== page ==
Take the averages of lengths of time it took for Sales to follow up with all leads within a particular timeframe — day, week, month — and graph it against the SLA goal.
To graph the depth of follow-up — e.g., the number of attempts — look specifically at leads that have not been connected with, since the goal of the follow-up is to get a connect. For leads over a certain timeframe that have not gotten a connect, look at the average number of follow-up attempts made, and graph that against the SLA goal.
When it comes to what should be in your service level agreement, there’s one final piece: Review these metrics on a daily basis to monitor your progress, and make sure both Sales and Marketing have access to the reports for both sides of the SLA.
This step helps to maintain accountability and transparency and allows for both teams to address issues — or congratulate each other on productive results.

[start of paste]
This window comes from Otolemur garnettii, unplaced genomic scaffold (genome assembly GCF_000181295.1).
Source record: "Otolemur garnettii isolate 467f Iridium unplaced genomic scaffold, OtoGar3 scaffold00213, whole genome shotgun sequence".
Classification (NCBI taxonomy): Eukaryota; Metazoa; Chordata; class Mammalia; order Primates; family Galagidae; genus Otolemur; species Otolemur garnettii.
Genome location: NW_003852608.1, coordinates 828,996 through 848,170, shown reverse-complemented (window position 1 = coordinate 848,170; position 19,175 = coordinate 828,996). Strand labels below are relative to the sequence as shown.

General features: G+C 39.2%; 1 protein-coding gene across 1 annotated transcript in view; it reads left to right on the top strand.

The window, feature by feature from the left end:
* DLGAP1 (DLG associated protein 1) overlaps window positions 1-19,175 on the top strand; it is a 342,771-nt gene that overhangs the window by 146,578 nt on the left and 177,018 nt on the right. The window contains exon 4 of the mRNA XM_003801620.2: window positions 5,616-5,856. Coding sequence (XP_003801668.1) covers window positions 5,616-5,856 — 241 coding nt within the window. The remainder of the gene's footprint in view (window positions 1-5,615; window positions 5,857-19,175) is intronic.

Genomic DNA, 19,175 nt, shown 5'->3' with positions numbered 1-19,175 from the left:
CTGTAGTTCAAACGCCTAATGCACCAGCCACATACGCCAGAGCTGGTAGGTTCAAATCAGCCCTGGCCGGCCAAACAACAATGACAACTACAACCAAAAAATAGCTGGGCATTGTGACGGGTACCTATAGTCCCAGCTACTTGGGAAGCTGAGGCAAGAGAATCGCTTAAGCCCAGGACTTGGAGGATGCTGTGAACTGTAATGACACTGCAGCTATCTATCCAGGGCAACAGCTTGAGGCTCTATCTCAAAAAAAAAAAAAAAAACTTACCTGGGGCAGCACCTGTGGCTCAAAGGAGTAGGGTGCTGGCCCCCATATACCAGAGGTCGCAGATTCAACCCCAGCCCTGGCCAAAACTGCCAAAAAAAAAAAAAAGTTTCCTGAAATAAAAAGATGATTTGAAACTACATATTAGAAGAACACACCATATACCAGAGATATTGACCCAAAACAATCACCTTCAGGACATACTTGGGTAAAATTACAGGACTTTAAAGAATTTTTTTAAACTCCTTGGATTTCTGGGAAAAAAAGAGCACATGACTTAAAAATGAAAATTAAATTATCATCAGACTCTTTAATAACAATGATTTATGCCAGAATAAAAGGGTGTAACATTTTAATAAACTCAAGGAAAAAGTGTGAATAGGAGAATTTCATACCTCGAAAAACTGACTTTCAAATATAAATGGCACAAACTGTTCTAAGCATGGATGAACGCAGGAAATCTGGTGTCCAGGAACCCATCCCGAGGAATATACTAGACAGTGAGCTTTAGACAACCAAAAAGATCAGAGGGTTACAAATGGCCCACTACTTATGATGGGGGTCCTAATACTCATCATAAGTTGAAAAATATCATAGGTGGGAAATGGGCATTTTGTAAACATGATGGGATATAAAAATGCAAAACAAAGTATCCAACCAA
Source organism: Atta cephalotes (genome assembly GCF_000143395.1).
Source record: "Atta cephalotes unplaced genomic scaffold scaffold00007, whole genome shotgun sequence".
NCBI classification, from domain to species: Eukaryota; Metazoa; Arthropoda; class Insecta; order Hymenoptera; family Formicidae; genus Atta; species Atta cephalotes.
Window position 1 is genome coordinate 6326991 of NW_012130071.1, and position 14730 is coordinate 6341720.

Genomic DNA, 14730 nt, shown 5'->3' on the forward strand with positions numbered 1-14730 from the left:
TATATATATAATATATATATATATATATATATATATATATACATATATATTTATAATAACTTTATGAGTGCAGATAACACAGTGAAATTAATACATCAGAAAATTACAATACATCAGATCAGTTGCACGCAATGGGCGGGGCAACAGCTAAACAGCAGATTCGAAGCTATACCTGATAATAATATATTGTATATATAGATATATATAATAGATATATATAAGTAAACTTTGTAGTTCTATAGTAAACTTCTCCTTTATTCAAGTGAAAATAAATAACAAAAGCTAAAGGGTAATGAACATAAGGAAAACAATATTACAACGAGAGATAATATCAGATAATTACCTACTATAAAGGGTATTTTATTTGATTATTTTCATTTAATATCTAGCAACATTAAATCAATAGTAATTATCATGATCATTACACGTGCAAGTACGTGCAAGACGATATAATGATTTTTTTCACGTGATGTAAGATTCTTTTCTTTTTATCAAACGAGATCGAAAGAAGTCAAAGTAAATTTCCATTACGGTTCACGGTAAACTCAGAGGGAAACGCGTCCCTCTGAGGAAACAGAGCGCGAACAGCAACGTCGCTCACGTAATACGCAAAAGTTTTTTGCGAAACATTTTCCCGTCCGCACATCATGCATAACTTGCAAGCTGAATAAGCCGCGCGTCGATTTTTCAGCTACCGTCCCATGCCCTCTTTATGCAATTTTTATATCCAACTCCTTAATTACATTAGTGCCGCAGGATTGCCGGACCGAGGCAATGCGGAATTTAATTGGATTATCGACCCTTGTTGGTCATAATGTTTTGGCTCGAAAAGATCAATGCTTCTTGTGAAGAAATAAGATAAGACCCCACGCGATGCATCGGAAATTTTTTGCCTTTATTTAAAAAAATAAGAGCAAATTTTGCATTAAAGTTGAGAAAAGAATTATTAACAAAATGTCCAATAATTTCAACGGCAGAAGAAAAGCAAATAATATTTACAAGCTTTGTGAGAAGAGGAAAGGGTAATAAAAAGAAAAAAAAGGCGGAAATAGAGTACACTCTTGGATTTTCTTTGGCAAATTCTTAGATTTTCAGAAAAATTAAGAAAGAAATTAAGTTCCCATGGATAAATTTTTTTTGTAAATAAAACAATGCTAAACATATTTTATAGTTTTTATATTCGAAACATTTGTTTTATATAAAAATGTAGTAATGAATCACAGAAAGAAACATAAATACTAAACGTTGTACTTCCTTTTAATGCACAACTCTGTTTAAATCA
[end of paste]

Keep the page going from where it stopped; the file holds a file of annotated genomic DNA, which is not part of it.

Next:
What best practices have you observed in creating a service level agreement within your organization? Let us know in the comments.
Source: Hub Spot
We write a lot about artificial intelligence here at HubSpot. You might be excited about it, or slightly concerned that AI will take your job — and then take over the world.
And while AI is important and interesting, I’m going to ask you to put a pin in that so we can talk about another type of intelligence: emotional intelligence.
Emotional intelligence doesn’t involve bots or machine learning, but it still could have a huge impact on your job, your success, and your happiness at work. By now, we all know that success isn’t just about what you know — it’s about how you work with the people around you, too. And whether this involves networking, an inter-departmental project, or managing direct reports, other people will have a huge impact on if you get your next promotion, new job, or have opportunities presented to you.
In this post, we’ll run through a quick review of emotional intelligence — what it is, why it’s important, and how to be an emotionally intelligent leader at work.
The term was first defined in 1990 by two behavioral researchers named Peter Salavoy and John Mayer, and it was more broadly popularized by Daniel Goleman in his 1996 book, Emotional Intelligence: Why It Can Matter More Than IQ.